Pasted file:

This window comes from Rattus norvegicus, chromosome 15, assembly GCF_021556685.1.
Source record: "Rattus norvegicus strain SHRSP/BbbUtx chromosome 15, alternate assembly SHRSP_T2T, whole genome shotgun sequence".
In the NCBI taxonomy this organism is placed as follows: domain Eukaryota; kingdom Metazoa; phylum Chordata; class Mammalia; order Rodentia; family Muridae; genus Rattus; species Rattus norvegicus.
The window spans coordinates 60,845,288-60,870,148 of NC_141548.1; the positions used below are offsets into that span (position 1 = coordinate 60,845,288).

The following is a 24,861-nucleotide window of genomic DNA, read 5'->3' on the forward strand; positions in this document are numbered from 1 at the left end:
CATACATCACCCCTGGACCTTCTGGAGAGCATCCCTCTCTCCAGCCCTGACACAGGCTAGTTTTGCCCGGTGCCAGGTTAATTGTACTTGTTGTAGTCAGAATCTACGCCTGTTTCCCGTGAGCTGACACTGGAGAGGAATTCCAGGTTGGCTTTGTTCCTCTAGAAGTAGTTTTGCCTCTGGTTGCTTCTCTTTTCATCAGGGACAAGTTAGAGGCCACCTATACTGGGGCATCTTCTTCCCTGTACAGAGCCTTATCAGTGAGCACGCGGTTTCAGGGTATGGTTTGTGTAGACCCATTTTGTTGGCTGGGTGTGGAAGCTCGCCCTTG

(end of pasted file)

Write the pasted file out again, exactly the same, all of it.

This window comes from Rattus norvegicus, chromosome 15, assembly GCF_021556685.1.
Source record: "Rattus norvegicus strain SHRSP/BbbUtx chromosome 15, alternate assembly SHRSP_T2T, whole genome shotgun sequence".
In the NCBI taxonomy this organism is placed as follows: domain Eukaryota; kingdom Metazoa; phylum Chordata; class Mammalia; order Rodentia; family Muridae; genus Rattus; species Rattus norvegicus.
The window spans coordinates 60,845,288-60,870,148 of NC_141548.1; the positions used below are offsets into that span (position 1 = coordinate 60,845,288).

The following is a 24,861-nucleotide window of genomic DNA, read 5'->3' on the forward strand; positions in this document are numbered from 1 at the left end:
CATACATCACCCCTGGACCTTCTGGAGAGCATCCCTCTCTCCAGCCCTGACACAGGCTAGTTTTGCCCGGTGCCAGGTTAATTGTACTTGTTGTAGTCAGAATCTACGCCTGTTTCCCGTGAGCTGACACTGGAGAGGAATTCCAGGTTGGCTTTGTTCCTCTAGAAGTAGTTTTGCCTCTGGTTGCTTCTCTTTTCATCAGGGACAAGTTAGAGGCCACCTATACTGGGGCATCTTCTTCCCTGTACAGAGCCTTATCAGTGAGCACGCGGTTTCAGGGTATGGTTTGTGTAGACCCATTTTGTTGGCTGGGTGTGGAAGCTCGCCCTTG